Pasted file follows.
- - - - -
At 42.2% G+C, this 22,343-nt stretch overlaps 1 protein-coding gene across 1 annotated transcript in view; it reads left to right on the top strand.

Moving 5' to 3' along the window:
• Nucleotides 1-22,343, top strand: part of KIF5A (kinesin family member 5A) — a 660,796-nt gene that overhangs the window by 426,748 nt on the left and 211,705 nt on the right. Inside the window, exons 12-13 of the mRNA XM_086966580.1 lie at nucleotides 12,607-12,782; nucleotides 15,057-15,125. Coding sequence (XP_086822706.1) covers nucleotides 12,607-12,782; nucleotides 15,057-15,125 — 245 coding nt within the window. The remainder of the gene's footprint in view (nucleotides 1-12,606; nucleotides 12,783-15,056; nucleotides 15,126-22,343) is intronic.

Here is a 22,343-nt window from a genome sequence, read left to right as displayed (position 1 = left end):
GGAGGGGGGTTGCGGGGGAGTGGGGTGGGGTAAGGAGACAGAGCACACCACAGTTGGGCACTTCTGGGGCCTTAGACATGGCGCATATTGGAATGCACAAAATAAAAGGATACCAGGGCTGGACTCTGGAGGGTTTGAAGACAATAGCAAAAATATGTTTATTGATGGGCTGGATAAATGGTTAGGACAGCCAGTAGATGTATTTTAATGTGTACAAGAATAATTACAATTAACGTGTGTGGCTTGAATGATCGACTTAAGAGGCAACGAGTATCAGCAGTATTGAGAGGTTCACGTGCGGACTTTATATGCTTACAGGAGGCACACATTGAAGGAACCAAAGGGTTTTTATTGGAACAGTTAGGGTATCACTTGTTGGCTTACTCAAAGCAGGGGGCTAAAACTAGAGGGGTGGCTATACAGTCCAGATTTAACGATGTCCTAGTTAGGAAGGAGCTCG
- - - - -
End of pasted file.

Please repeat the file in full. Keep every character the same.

At 42.2% G+C, this 22,343-nt stretch overlaps 1 protein-coding gene across 1 annotated transcript in view; it reads left to right on the top strand.

Moving 5' to 3' along the window:
• Nucleotides 1-22,343, top strand: part of KIF5A (kinesin family member 5A) — a 660,796-nt gene that overhangs the window by 426,748 nt on the left and 211,705 nt on the right. Inside the window, exons 12-13 of the mRNA XM_086966580.1 lie at nucleotides 12,607-12,782; nucleotides 15,057-15,125. Coding sequence (XP_086822706.1) covers nucleotides 12,607-12,782; nucleotides 15,057-15,125 — 245 coding nt within the window. The remainder of the gene's footprint in view (nucleotides 1-12,606; nucleotides 12,783-15,056; nucleotides 15,126-22,343) is intronic.

Here is a 22,343-nt window from a genome sequence, read left to right as displayed (position 1 = left end):
GGAGGGGGGTTGCGGGGGAGTGGGGTGGGGTAAGGAGACAGAGCACACCACAGTTGGGCACTTCTGGGGCCTTAGACATGGCGCATATTGGAATGCACAAAATAAAAGGATACCAGGGCTGGACTCTGGAGGGTTTGAAGACAATAGCAAAAATATGTTTATTGATGGGCTGGATAAATGGTTAGGACAGCCAGTAGATGTATTTTAATGTGTACAAGAATAATTACAATTAACGTGTGTGGCTTGAATGATCGACTTAAGAGGCAACGAGTATCAGCAGTATTGAGAGGTTCACGTGCGGACTTTATATGCTTACAGGAGGCACACATTGAAGGAACCAAAGGGTTTTTATTGGAACAGTTAGGGTATCACTTGTTGGCTTACTCAAAGCAGGGGGCTAAAACTAGAGGGGTGGCTATACAGTCCAGATTTAACGATGTCCTAGTTAGGAAGGAGCTCG